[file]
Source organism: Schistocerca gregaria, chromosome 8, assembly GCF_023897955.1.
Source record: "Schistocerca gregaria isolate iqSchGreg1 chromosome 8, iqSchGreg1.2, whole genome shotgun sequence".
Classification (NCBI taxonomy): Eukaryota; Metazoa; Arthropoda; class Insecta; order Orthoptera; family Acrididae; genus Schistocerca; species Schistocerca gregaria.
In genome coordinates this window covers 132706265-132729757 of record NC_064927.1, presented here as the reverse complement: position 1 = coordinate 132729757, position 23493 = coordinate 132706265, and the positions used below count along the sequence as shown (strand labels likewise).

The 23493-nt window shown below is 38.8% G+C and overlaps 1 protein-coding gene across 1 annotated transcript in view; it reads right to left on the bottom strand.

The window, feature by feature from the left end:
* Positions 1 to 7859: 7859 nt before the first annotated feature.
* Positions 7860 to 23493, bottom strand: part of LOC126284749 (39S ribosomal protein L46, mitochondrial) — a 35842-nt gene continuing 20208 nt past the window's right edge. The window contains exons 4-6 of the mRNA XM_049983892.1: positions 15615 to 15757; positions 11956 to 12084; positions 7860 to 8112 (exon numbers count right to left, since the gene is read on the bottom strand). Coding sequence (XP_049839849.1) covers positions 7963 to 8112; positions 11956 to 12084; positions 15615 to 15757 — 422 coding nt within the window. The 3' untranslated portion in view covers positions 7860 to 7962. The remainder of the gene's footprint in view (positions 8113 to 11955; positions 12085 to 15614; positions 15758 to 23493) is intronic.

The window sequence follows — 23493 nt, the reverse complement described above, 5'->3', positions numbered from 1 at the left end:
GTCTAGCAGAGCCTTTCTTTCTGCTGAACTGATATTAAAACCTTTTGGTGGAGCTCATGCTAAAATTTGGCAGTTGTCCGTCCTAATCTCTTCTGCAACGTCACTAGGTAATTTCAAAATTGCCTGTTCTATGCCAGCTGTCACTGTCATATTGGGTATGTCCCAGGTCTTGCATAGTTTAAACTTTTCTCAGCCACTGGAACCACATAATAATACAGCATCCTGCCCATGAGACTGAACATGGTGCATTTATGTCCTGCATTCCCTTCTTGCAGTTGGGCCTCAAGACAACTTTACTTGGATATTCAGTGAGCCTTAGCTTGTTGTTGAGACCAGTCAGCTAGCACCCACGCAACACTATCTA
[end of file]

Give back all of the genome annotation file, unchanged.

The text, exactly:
Source organism: Schistocerca gregaria, chromosome 8, assembly GCF_023897955.1.
Source record: "Schistocerca gregaria isolate iqSchGreg1 chromosome 8, iqSchGreg1.2, whole genome shotgun sequence".
Classification (NCBI taxonomy): Eukaryota; Metazoa; Arthropoda; class Insecta; order Orthoptera; family Acrididae; genus Schistocerca; species Schistocerca gregaria.
In genome coordinates this window covers 132706265-132729757 of record NC_064927.1, presented here as the reverse complement: position 1 = coordinate 132729757, position 23493 = coordinate 132706265, and the positions used below count along the sequence as shown (strand labels likewise).

The 23493-nt window shown below is 38.8% G+C and overlaps 1 protein-coding gene across 1 annotated transcript in view; it reads right to left on the bottom strand.

The window, feature by feature from the left end:
* Positions 1 to 7859: 7859 nt before the first annotated feature.
* Positions 7860 to 23493, bottom strand: part of LOC126284749 (39S ribosomal protein L46, mitochondrial) — a 35842-nt gene continuing 20208 nt past the window's right edge. The window contains exons 4-6 of the mRNA XM_049983892.1: positions 15615 to 15757; positions 11956 to 12084; positions 7860 to 8112 (exon numbers count right to left, since the gene is read on the bottom strand). Coding sequence (XP_049839849.1) covers positions 7963 to 8112; positions 11956 to 12084; positions 15615 to 15757 — 422 coding nt within the window. The 3' untranslated portion in view covers positions 7860 to 7962. The remainder of the gene's footprint in view (positions 8113 to 11955; positions 12085 to 15614; positions 15758 to 23493) is intronic.

The window sequence follows — 23493 nt, the reverse complement described above, 5'->3', positions numbered from 1 at the left end:
GTCTAGCAGAGCCTTTCTTTCTGCTGAACTGATATTAAAACCTTTTGGTGGAGCTCATGCTAAAATTTGGCAGTTGTCCGTCCTAATCTCTTCTGCAACGTCACTAGGTAATTTCAAAATTGCCTGTTCTATGCCAGCTGTCACTGTCATATTGGGTATGTCCCAGGTCTTGCATAGTTTAAACTTTTCTCAGCCACTGGAACCACATAATAATACAGCATCCTGCCCATGAGACTGAACATGGTGCATTTATGTCCTGCATTCCCTTCTTGCAGTTGGGCCTCAAGACAACTTTACTTGGATATTCAGTGAGCCTTAGCTTGTTGTTGAGACCAGTCAGCTAGCACCCACGCAACACTATCTA